The Post-Go-Live Productivity Dip is a Reality: Be Honest and Then Be Prepared
The post-go-live productivity dip deserves attention. ERP organizational change success doesn’t end, and isn’t determined, just when you “hit the switch”. In fact, it is really just the beginning of opportunities for continuous organizational improvements and the realization of benefits and ROI. And, the value of formal and informal learning and training doesn’t stop after you “hit the switch”. During the pre-go-live phase, preparation and readiness training needs to consist of effective and efficient organizational stakeholder learning. This leaning should be executed with a scaffolding approach such that the learning process is effective. This learning should address conceptional as well as functional ERP learning. It should include user acceptance testing (UAT), conference room piloting (CRP), and formal and official sign-off among other best practices founded in principle in order to ensure proper training.
Pre-go-live training is just the half of it
But, even given and assuming an effective and efficient pre-go-live training program, that’s really just the start. It is one thing to learn in a pre-go-live environment, it is another thing to learn on the job in a “real world” environment after the go-live. More to come on this in future posts, but to a certain degree, the transition past the productivity dip is a function of human learning and the application of effective ERP organizational change learning programs. We are going to discuss the post-go-live productivity dip further on upcoming posts and articles, but there are multiple reasons for this dip. The key is not to just try to mitigate the productivity dip as much as possible (via the most effective and effect pre-go-live training), but to also just acknowledge and be honest about it, and then be prepared with tangible and effective post-go-live tactical actions that help ensure the transition past this productivity dip.
A key post-go-live success concept #1: Application of learning
One major and primary key to post go-live transition success comes with; 1) a continuous learning program, 2) effective and efficient transfer of knowledge to the workplace, and 3) and proper measurement, adjustment, and support for the application of the knowledge that was gained in pre-go-live training.
“Up to 70 percent of all learning that directly contributes to job performance takes place on the job” (Kirkpatrick & Kirkpatrick, “Four Levels of Training Evaluation”, page 15).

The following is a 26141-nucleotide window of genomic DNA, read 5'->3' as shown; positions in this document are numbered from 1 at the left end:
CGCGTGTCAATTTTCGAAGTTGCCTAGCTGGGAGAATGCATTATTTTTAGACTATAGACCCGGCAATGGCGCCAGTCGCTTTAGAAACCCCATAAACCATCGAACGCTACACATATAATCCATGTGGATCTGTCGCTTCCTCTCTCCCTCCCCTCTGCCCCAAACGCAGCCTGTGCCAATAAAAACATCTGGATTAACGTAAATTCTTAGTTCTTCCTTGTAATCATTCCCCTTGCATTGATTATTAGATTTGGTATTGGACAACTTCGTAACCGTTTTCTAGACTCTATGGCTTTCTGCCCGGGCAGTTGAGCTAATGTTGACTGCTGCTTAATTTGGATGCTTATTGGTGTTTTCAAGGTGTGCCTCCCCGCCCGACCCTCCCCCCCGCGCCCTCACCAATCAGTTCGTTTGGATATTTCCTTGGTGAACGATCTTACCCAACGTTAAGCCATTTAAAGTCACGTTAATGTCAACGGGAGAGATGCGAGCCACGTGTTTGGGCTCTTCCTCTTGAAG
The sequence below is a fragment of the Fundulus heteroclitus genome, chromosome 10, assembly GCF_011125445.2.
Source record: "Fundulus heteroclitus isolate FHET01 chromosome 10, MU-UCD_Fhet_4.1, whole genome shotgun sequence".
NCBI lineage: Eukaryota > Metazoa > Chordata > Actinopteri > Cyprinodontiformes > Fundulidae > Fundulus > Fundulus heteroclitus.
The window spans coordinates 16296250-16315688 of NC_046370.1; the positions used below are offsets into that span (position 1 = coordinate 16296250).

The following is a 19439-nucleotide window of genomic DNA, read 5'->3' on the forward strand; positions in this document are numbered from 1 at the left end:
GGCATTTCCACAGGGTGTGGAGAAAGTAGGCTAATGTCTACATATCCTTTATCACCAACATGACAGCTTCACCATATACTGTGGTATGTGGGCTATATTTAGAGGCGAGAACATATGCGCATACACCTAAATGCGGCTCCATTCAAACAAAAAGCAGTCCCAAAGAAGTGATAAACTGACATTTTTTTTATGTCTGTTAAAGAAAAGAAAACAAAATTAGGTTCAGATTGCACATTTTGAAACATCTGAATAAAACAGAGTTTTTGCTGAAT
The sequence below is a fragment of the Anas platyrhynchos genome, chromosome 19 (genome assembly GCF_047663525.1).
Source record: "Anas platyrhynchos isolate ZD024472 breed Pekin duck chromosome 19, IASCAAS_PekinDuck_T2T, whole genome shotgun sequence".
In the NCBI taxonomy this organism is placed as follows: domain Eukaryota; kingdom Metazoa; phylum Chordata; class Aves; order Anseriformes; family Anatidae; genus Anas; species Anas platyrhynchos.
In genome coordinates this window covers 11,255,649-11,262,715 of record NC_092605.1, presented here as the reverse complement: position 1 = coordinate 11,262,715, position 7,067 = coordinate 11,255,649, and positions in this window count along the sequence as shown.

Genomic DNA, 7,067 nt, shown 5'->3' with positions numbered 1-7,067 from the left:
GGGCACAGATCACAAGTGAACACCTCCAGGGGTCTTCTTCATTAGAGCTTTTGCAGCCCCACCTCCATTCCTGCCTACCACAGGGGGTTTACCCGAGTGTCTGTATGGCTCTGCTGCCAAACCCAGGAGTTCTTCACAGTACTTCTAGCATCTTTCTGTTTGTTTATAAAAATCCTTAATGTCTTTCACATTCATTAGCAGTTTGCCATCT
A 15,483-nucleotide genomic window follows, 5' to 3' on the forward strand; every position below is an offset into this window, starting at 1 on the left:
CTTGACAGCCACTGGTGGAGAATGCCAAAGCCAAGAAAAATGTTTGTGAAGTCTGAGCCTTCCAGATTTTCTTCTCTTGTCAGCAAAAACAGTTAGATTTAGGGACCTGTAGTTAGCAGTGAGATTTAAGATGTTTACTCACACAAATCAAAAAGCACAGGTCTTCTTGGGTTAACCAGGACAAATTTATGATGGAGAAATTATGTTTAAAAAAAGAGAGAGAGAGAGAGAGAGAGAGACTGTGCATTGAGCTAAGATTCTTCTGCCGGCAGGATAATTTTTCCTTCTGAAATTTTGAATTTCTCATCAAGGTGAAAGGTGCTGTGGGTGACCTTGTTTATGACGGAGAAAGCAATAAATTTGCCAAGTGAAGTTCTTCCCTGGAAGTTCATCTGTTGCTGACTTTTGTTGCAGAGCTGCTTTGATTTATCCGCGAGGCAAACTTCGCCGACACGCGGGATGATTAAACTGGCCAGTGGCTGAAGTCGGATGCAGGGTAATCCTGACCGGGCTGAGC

In their book “Four Levels of Training Evaluation”, page 35, Kirkpatrick and Kirkpatrick discuss how “Reinforcement that occurs after the learning event produces the highest level of learning effectiveness, followed by activities that occur before the learning event, yet each typically garners only 5 percent of the training time and budget”. Essentially what Kirkpatrick and Kirkpatrick are stating is that there is great value in transfer and application from the training room to operations. And, this is certainly no less true in the context of ERP organizational change. Kirkpatrick and Kirkpatrick also note that (provided and assumed you have an effective and efficient pre-training program), “…when desired program outcomes are not achieved, the cause is usually found on the job, not in lack of knowledge or skill. It is seldom necessary to send employees back to the classroom.”, again, assuming proper, effective, and efficient training. Kirkpatrick and Kirkpatrick are simply stating the value of transfer and application of training to the “real world” environment and that lack of application can often be a significant gap in effective learning and hence desired business results. Therefore, your ERP organizational change plan would benefit from the points of Kirkpatrick and Kirkpatrick in that pre-go-live classroom training and evaluation is just a part of success, the successful application is also critical. And the successful application needs to be wholly advocated and endorsed by the organization.